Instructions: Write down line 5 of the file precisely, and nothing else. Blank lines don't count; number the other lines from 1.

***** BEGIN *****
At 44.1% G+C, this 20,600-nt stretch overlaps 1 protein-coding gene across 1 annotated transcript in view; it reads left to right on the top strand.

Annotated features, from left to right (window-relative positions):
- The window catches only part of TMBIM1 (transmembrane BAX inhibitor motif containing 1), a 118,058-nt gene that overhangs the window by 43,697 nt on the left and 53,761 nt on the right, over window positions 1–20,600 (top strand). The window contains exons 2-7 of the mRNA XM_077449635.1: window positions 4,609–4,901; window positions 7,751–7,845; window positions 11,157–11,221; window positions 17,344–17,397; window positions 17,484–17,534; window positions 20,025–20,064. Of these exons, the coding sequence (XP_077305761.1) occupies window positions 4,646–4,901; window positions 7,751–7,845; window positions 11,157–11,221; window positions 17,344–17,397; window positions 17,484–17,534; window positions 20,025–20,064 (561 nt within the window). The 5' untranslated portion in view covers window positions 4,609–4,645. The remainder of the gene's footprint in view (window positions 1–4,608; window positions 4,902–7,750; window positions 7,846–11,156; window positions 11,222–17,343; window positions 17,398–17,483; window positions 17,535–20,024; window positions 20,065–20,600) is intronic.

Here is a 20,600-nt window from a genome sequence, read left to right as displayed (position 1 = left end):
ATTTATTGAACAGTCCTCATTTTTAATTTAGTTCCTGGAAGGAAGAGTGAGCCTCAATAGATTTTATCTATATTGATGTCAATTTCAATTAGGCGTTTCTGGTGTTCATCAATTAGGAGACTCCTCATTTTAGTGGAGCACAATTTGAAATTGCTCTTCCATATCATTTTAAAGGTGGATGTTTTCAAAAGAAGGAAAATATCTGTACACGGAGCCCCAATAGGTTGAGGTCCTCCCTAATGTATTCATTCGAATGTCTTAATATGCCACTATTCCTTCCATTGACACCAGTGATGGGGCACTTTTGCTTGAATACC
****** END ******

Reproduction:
ATTTATTGAACAGTCCTCATTTTTAATTTAGTTCCTGGAAGGAAGAGTGAGCCTCAATAGATTTTATCTATATTGATGTCAATTTCAATTAGGCGTTTCTGGTGTTCATCAATTAGGAGACTCCTCATTTTAGTGGAGCACAATTTGAAATTGCTCTTCCATATCATTTTAAAGGTGGATGTTTTCAAAAGAAGGAAAATATCTGTACACGGAGCCCCAATAGGTTGAGGTCCTCCCTAATGTATTCATTCGAATGTCTTAATATGCCACTATTCCTTCCATTGACACCAGTGATGGGGCACTTTTGCTTGAATACC